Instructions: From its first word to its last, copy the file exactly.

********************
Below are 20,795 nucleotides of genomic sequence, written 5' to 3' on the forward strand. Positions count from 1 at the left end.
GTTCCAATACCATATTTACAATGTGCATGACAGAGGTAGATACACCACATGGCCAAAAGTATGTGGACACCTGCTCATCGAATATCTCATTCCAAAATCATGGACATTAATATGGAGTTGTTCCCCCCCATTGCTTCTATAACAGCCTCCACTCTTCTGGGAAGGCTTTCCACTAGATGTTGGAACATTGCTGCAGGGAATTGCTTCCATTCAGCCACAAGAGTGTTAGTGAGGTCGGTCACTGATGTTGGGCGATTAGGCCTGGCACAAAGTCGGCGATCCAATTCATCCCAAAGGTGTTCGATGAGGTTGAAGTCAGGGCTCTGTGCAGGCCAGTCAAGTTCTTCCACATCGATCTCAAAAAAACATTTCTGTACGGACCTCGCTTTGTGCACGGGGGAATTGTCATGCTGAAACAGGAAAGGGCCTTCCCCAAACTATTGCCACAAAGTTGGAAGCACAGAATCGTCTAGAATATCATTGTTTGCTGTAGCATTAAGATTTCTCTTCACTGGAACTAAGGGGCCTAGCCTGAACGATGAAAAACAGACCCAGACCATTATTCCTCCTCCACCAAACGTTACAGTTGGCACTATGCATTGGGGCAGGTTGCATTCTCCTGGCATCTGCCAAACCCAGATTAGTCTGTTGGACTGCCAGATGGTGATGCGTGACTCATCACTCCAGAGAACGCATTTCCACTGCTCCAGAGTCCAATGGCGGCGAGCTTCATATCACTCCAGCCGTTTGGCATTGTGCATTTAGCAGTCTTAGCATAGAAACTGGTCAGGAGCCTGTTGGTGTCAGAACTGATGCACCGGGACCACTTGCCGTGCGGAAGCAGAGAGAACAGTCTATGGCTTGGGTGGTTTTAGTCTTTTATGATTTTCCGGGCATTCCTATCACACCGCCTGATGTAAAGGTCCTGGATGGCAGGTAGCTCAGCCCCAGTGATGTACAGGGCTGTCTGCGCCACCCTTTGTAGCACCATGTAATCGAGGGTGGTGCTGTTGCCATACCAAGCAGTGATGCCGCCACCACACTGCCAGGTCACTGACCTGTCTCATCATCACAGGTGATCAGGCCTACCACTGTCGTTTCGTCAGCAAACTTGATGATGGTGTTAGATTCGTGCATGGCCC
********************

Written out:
Below are 20,795 nucleotides of genomic sequence, written 5' to 3' on the forward strand. Positions count from 1 at the left end.
GTTCCAATACCATATTTACAATGTGCATGACAGAGGTAGATACACCACATGGCCAAAAGTATGTGGACACCTGCTCATCGAATATCTCATTCCAAAATCATGGACATTAATATGGAGTTGTTCCCCCCCATTGCTTCTATAACAGCCTCCACTCTTCTGGGAAGGCTTTCCACTAGATGTTGGAACATTGCTGCAGGGAATTGCTTCCATTCAGCCACAAGAGTGTTAGTGAGGTCGGTCACTGATGTTGGGCGATTAGGCCTGGCACAAAGTCGGCGATCCAATTCATCCCAAAGGTGTTCGATGAGGTTGAAGTCAGGGCTCTGTGCAGGCCAGTCAAGTTCTTCCACATCGATCTCAAAAAAACATTTCTGTACGGACCTCGCTTTGTGCACGGGGGAATTGTCATGCTGAAACAGGAAAGGGCCTTCCCCAAACTATTGCCACAAAGTTGGAAGCACAGAATCGTCTAGAATATCATTGTTTGCTGTAGCATTAAGATTTCTCTTCACTGGAACTAAGGGGCCTAGCCTGAACGATGAAAAACAGACCCAGACCATTATTCCTCCTCCACCAAACGTTACAGTTGGCACTATGCATTGGGGCAGGTTGCATTCTCCTGGCATCTGCCAAACCCAGATTAGTCTGTTGGACTGCCAGATGGTGATGCGTGACTCATCACTCCAGAGAACGCATTTCCACTGCTCCAGAGTCCAATGGCGGCGAGCTTCATATCACTCCAGCCGTTTGGCATTGTGCATTTAGCAGTCTTAGCATAGAAACTGGTCAGGAGCCTGTTGGTGTCAGAACTGATGCACCGGGACCACTTGCCGTGCGGAAGCAGAGAGAACAGTCTATGGCTTGGGTGGTTTTAGTCTTTTATGATTTTCCGGGCATTCCTATCACACCGCCTGATGTAAAGGTCCTGGATGGCAGGTAGCTCAGCCCCAGTGATGTACAGGGCTGTCTGCGCCACCCTTTGTAGCACCATGTAATCGAGGGTGGTGCTGTTGCCATACCAAGCAGTGATGCCGCCACCACACTGCCAGGTCACTGACCTGTCTCATCATCACAGGTGATCAGGCCTACCACTGTCGTTTCGTCAGCAAACTTGATGATGGTGTTAGATTCGTGCATGGCCC